Again, I have no frame of reference from the first film, but this time around Mike (Will Smith) and Marcus (Martin Lawrence) are two bad-ass Miami cops who bicker like an old married couple, cause millions of dollars in damage, piss off their superior officers, yet manage to get the job done. They work for the Technical Narcotics Team (TNT, if you’re having trouble) and have teamed up with the FBI and DEA to stop the import of all this bad stuff that threatens Christendom and our plucky, apple-cheeked children (it is telling that all of the ecstasy users in the club scene are white). At first the terrible twosome are having trouble figuring out how the drugs are brought in, but they soon make a connection to the kingpin’s other business, a Miami funeral home. You see, bodies are shipped to the morgue, hollowed out, and stuffed with bags of ecstasy. Other bodies (in their caskets) are filled with money and shipped down to Cuba. It’s brilliant, I tell you! The corpses come in handy when, during I believe the third car chase sequence, dead bodies spill out all over the road and are crunched beneath the squealing tires. This scene, as well as the others (although perhaps there is little else besides such scenes), point out something obvious, but always annoying about buddy-cop movies. While they are driving at 100 MPH, dodging wreckage, and smashing through walls, I hear little but “Oh it’s on now!” or “You wanna play like that?” or “Motherfucker!” or “Holy shit, that was close!” or whatever. Sometimes I wonder if a screenwriter might ever be inclined to put a few phrases or words into a character’s mouth that throws us for a loop. Can’t we be surprised, even for a second, while fireballs consume the screen? Are one-liners really all we are capable of as we face the final curtain?

Another forehead-slapping moment occurs right after Marcus’s sister is kidnapped by the kingpin. After getting a threatening phone call from Tapia, Marcus glares and states, “Shit just got real.” Let me get this straight. Up until that moment we had watched at least 100 people die violently, millions of dollars in property be destroyed, lives ruined and others scarred, and billions go down the toilet fighting a ridiculous drug war, and only now that your sister has been kidnapped is all this “real?” Was the mayhem and nearly two hours of grotesque savagery just for fun? I guess this moment was supposed to be when Marcus got his shit together after bitching throughout the movie about quitting or seeking a transfer. Marcus has been seeing a therapist and is using meditation to deal with the stress of policework. Once his sister is in danger, however, he throws it all to the side and takes care of his own. And he’s also pissed because his sister is now dating Mike, whom he believes to be a reckless player. While those conversations and heated words take place amidst gunfire and chases, they still bring the film down even further into the abyss. It’s all a giant bore and nothing more filler between killings as there might be some rule that filmmakers cannot submit dialogue-free scripts. Something about the Writer’s Guild or something.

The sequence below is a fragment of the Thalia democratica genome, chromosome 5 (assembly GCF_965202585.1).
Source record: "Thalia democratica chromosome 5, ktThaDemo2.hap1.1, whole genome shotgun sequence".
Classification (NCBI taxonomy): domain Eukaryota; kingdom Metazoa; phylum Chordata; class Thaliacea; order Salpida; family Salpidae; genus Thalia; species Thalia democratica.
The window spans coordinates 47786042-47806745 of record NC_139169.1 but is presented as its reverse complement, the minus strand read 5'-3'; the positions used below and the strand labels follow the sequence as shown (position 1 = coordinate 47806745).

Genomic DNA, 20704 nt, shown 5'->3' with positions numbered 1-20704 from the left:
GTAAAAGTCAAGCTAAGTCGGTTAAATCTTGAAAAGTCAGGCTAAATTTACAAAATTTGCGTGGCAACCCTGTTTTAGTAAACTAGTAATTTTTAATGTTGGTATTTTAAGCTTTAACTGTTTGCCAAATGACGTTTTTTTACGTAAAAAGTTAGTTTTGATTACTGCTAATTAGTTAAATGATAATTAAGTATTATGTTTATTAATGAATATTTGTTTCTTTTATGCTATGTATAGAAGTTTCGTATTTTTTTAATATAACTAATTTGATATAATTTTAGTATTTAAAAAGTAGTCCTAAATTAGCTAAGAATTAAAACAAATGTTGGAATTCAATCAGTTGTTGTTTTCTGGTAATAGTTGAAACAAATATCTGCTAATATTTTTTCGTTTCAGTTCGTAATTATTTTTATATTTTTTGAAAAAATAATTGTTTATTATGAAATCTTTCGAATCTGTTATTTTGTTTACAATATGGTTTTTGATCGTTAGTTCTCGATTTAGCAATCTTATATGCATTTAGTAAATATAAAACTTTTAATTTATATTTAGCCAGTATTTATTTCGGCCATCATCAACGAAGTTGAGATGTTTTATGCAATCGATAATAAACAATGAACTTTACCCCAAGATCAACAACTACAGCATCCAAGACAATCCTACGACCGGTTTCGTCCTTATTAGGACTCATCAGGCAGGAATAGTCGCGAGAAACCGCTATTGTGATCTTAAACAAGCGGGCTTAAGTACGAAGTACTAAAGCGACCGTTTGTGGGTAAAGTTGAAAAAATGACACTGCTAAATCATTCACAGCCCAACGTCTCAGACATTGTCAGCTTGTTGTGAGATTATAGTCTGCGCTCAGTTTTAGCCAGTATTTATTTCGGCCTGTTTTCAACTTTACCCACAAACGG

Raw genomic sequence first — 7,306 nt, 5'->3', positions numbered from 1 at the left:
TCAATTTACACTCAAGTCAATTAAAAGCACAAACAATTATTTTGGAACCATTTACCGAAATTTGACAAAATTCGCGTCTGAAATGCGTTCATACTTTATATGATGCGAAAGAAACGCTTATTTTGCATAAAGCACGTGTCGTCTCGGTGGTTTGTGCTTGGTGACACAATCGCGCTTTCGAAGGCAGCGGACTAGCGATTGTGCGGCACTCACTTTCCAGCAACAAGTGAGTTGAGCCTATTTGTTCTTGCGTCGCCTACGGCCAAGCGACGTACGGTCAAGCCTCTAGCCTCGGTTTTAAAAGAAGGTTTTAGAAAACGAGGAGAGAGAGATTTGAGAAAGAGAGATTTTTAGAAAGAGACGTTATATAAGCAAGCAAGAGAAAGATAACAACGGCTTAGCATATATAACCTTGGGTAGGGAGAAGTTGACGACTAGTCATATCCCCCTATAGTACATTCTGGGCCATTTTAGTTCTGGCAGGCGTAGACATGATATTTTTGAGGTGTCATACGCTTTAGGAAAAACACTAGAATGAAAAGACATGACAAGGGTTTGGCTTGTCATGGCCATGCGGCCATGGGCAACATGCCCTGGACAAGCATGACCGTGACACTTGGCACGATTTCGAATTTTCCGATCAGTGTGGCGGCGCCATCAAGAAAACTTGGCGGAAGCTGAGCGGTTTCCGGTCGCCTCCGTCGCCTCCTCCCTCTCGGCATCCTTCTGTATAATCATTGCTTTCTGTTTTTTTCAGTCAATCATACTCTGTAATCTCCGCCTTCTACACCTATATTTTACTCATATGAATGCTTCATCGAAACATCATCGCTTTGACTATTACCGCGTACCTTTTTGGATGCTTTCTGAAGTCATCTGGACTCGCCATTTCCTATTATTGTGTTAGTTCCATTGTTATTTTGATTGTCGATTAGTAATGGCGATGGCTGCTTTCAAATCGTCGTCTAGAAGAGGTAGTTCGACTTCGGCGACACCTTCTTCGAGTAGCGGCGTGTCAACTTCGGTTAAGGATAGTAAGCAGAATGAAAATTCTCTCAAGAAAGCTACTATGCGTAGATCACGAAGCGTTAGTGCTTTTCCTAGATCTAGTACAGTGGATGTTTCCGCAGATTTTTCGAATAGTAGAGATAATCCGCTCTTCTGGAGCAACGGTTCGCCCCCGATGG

And being a Michael Bay effort, the camera swoops endlessly, the rapid cutting sweeps along like a fever, and the pace breezes by without a moment’s pause. So why was I bored? I heard laughing from the audience and from all appearances, the rabble were entertained. But why were they entertained? Do they really like watching the same film, only with different titles? You might hear them say “Man, that was better than the first one,” but how could they tell? What criteria would they use? If something blows up in Miami, is it really that different than something that blows up in Los Angeles? In the end, both kill a hell of a lot of Latinos. In the end, the kingpin is shot through the head and for good measure, explodes on a landmine. I guess it’s kinda cool to watch a man’s limbs splatter in the air and leave only a writhing torso, but then again I have other things to turn to — books, foreign cinema, good conversation. That torso is all most people have, and I’m sure it will be the lead topic at buffet-style dinners throughout lower class America. Or they might bring up that one scene where the action was slowed down and we watched a bullet travel from Mike’s gun, through Marcus’s butt cheek, and directly into a bad guy’s neck. “Awesome,” they’ll say. “Anybody want some more roast beef?”

Special Ruthless Ratings

  • Number of scenes set at a backwater Klan gathering: 1
  • Number of times you knew this was done solely to allow Smith and Lawrence to make racial jokes: 9
  • Number of scenes featuring ex-NBA player John Salley as a goofy scientist who wears coke-bottle glasses: 2
  • Number of times you shrugged as you realized that time after time in American cinema, an intellectual black man is a nerd who acts white: 7
  • Number of times you were shocked that this was a Bruckheimer film without any sex: 11
  • Number of times you were also shocked that this was a Bruckheimer film without any brains: 0